Monday, June 11, 2007

Recess: Ronin & Zombies

I had a very good time at Recess over the weekend. I got a chance to play some Jungle Speed (just thinking about it makes my heart start beating faster) and I also played some role-playing games. First, I was in a session of The Mountain Witch and, later, I played in a neat parlor LARP* about the President and his Cabinet dealing with reports of an outbreak of zombie-ism in Georgia.

I've never really played in a LARP before. I have played some LARP-like games - like the Burning Wheel convention scenarios "Inheritance" and "The Gift" - and I've been in a few other convention games that were pretty close, but this was my first LARP-that-calls-itself-a-LARP.

So, I had a pretty good idea going in that LARPs weren't really ever going to be my thing, but I'm always interested in trying out new/different types of games. I'm glad I did - I certainly enjoyed myself and had fun - but I also decided that, really, LARPs aren't my thing.

Now, this is certainly personal preference talking (and I am drawing, of course, on my own experience), but here's why I'm jazzed about tabletop RPG play and not so much by LARP:

In The Mountain Witch game, we sat down at a table and created something together. There was incentive for us to share ideas and to shape the story together. It was a neat social experience, in as much as I got a chance to interact on a person-to-person level with folks who I had never met before that game.

But in the LARP, everyone was kind of stuck behind the character they were playing. As a social experience, it was a little weird and unsatisfying: all the interactions having to pass through the filter of "my character".** The only people I seemed able to connect with were the people I knew prior to playing in the LARP. Because I kind of knew them, it was easier to see the character choices they were making. That is, I could see how the character they were playing was different from them "in real life".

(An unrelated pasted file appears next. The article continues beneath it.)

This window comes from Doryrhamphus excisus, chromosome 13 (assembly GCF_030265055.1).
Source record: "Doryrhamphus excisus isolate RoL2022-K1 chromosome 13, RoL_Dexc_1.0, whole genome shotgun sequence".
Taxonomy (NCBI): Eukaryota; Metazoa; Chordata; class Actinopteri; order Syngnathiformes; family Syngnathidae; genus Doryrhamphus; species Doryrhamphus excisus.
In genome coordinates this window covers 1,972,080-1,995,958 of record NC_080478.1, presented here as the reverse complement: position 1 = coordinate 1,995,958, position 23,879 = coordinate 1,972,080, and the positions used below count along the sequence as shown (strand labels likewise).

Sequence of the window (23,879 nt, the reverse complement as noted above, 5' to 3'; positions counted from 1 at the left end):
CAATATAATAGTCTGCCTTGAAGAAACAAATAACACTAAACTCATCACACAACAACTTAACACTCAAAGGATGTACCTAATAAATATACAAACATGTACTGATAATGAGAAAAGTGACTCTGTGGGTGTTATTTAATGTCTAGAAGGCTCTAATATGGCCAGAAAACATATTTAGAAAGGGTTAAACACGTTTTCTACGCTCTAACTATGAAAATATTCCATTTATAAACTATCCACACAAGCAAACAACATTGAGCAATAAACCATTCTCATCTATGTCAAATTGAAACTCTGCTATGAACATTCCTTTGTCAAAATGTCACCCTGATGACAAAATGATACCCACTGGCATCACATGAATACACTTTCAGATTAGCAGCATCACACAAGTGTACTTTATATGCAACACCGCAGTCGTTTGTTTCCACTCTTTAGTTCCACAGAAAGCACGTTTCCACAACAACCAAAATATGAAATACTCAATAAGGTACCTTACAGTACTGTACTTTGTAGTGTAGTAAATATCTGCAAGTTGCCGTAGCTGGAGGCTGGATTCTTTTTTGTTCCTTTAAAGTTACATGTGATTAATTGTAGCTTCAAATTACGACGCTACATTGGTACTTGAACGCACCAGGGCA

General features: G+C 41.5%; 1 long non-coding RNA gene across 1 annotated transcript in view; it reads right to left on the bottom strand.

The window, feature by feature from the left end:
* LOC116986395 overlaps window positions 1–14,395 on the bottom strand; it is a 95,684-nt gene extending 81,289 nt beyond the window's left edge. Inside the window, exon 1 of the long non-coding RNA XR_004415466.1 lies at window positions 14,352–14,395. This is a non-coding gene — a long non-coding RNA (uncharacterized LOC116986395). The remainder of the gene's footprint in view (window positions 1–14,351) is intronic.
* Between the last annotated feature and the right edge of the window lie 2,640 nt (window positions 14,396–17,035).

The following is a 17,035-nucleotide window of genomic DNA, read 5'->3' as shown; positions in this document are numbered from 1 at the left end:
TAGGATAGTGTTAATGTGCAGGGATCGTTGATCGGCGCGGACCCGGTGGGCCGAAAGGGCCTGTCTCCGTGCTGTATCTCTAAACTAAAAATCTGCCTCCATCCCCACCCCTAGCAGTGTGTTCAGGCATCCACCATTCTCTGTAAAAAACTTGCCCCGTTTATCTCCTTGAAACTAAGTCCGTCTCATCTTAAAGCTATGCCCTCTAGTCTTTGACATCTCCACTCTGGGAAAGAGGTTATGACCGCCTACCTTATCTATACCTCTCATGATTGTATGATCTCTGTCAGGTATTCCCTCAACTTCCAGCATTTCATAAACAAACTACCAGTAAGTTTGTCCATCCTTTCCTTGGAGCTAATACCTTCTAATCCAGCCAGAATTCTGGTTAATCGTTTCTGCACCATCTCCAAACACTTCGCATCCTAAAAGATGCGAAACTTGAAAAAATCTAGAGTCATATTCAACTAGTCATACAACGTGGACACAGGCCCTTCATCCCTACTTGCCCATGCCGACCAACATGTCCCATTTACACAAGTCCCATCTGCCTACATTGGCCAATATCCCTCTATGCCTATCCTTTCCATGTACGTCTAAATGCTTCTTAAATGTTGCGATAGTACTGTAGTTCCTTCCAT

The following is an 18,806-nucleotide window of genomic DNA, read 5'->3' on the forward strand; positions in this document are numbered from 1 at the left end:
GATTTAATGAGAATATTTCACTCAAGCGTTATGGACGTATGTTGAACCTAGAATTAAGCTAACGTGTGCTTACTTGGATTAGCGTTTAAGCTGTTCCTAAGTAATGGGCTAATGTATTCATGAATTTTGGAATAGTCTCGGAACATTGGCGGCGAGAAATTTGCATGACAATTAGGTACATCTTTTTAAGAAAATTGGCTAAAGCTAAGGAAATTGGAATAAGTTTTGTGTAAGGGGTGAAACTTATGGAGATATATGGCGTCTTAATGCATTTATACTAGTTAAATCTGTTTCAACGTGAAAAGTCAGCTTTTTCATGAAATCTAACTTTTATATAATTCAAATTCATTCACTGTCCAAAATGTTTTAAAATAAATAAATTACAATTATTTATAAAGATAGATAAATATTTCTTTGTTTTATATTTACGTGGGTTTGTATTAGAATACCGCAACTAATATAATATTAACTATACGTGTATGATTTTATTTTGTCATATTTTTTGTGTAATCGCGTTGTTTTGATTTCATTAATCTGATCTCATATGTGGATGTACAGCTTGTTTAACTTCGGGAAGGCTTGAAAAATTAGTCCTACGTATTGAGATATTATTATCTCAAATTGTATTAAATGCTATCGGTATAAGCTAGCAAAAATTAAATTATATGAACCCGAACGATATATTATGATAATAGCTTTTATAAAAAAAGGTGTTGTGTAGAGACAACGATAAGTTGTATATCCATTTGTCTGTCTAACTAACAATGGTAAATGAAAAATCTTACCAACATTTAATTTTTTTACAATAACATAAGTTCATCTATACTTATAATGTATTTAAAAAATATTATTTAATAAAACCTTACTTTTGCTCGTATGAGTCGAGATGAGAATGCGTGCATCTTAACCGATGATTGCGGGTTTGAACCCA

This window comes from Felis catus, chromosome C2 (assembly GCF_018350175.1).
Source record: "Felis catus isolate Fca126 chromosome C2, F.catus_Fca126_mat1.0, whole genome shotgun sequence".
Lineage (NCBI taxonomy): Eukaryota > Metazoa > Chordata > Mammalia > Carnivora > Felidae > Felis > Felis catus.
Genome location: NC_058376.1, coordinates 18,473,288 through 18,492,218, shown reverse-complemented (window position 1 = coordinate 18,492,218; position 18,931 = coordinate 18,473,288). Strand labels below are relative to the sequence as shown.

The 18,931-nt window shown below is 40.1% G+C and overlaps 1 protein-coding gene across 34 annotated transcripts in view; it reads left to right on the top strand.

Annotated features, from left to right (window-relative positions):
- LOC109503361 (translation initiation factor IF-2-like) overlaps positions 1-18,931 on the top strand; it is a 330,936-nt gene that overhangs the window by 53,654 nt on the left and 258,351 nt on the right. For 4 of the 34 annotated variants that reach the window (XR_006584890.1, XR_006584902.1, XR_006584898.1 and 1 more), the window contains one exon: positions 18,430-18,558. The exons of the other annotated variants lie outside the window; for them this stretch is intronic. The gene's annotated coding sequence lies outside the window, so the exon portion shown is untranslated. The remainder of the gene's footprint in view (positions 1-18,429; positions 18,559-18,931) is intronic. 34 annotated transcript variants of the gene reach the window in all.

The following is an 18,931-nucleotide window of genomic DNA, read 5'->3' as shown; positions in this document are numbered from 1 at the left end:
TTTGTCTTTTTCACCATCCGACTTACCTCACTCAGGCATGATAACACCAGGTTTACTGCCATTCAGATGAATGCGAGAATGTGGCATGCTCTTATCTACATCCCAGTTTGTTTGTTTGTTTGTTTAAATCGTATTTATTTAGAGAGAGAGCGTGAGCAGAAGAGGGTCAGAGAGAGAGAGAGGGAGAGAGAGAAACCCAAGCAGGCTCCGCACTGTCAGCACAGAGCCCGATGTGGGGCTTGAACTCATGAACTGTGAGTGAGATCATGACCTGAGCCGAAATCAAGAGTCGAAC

Does that make sense?

More directly: in the LARP, it felt like there was this barrier keeping people apart, while the tabletop game brought us together.

*LARP means Live Action Role Playing. The "Parlor" part just means that the action was all kept in one room: we weren't running around the woods swinging fake swords at each other.

**Sure, some people play tabletop RPGs this way, too, it's just that, with this kind of LARP, it's the only option.


Anonymous said...

Who did you play in the LARP?

And how was the Mountain Witch game? Jenskot GMed it?

Jon Hastings said...

Scott - Jenskot did indeed GM TMW. I love the energy he brings to a game!

In the LARP, I played a National Security Advisor who got the job because he was college buddies with the President. Mainly, my goal was to take care of the President's image . It was a fun character because while everyone else was going on about how much damage the zombies were doing in Georgia, I kept brininging things back to the important point: how is this going to make the President look?